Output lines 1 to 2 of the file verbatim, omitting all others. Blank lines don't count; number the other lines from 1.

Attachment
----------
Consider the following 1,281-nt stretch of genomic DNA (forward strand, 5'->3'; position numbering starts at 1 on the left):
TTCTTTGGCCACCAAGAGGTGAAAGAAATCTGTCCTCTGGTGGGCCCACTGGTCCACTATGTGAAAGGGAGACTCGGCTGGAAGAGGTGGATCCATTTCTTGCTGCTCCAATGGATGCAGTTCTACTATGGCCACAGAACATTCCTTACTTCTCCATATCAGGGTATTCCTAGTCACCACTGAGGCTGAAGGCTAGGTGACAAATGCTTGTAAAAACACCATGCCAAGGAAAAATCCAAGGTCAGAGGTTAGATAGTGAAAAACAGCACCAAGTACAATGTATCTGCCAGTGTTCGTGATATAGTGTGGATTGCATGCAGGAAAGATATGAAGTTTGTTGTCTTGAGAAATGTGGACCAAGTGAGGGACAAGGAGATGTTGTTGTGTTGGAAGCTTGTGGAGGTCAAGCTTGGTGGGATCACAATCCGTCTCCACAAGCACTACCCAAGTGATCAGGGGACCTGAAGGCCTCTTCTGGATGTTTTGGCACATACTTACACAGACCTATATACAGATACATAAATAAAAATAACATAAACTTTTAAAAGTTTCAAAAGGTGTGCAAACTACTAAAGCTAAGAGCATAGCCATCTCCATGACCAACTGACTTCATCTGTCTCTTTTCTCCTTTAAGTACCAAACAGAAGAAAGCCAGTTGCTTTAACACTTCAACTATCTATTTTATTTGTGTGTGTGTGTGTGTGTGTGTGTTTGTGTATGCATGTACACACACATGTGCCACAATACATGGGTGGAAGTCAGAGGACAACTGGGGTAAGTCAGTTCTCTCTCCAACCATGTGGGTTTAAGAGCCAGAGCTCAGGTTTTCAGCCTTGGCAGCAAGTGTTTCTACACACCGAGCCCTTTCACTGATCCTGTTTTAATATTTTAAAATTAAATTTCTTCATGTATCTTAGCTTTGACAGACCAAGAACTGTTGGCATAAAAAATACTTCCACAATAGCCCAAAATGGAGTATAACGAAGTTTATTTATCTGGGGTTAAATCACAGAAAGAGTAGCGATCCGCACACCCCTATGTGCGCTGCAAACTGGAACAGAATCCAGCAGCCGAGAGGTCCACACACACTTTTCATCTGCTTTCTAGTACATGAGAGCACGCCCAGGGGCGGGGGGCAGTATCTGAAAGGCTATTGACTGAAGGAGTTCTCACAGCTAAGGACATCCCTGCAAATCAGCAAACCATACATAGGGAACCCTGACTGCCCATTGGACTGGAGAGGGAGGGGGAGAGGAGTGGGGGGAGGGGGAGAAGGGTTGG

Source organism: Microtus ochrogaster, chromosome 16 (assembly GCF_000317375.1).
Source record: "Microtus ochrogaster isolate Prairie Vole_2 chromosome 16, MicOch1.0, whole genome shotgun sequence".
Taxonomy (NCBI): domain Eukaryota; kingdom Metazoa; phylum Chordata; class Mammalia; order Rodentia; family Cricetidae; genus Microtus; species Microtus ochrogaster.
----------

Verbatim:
Consider the following 1,281-nt stretch of genomic DNA (forward strand, 5'->3'; position numbering starts at 1 on the left):
TTCTTTGGCCACCAAGAGGTGAAAGAAATCTGTCCTCTGGTGGGCCCACTGGTCCACTATGTGAAAGGGAGACTCGGCTGGAAGAGGTGGATCCATTTCTTGCTGCTCCAATGGATGCAGTTCTACTATGGCCACAGAACATTCCTTACTTCTCCATATCAGGGTATTCCTAGTCACCACTGAGGCTGAAGGCTAGGTGACAAATGCTTGTAAAAACACCATGCCAAGGAAAAATCCAAGGTCAGAGGTTAGATAGTGAAAAACAGCACCAAGTACAATGTATCTGCCAGTGTTCGTGATATAGTGTGGATTGCATGCAGGAAAGATATGAAGTTTGTTGTCTTGAGAAATGTGGACCAAGTGAGGGACAAGGAGATGTTGTTGTGTTGGAAGCTTGTGGAGGTCAAGCTTGGTGGGATCACAATCCGTCTCCACAAGCACTACCCAAGTGATCAGGGGACCTGAAGGCCTCTTCTGGATGTTTTGGCACATACTTACACAGACCTATATACAGATACATAAATAAAAATAACATAAACTTTTAAAAGTTTCAAAAGGTGTGCAAACTACTAAAGCTAAGAGCATAGCCATCTCCATGACCAACTGACTTCATCTGTCTCTTTTCTCCTTTAAGTACCAAACAGAAGAAAGCCAGTTGCTTTAACACTTCAACTATCTATTTTATTTGTGTGTGTGTGTGTGTGTGTGTGTTTGTGTATGCATGTACACACACATGTGCCACAATACATGGGTGGAAGTCAGAGGACAACTGGGGTAAGTCAGTTCTCTCTCCAACCATGTGGGTTTAAGAGCCAGAGCTCAGGTTTTCAGCCTTGGCAGCAAGTGTTTCTACACACCGAGCCCTTTCACTGATCCTGTTTTAATATTTTAAAATTAAATTTCTTCATGTATCTTAGCTTTGACAGACCAAGAACTGTTGGCATAAAAAATACTTCCACAATAGCCCAAAATGGAGTATAACGAAGTTTATTTATCTGGGGTTAAATCACAGAAAGAGTAGCGATCCGCACACCCCTATGTGCGCTGCAAACTGGAACAGAATCCAGCAGCCGAGAGGTCCACACACACTTTTCATCTGCTTTCTAGTACATGAGAGCACGCCCAGGGGCGGGGGGCAGTATCTGAAAGGCTATTGACTGAAGGAGTTCTCACAGCTAAGGACATCCCTGCAAATCAGCAAACCATACATAGGGAACCCTGACTGCCCATTGGACTGGAGAGGGAGGGGGAGAGGAGTGGGGGGAGGGGGAGAAGGGTTGG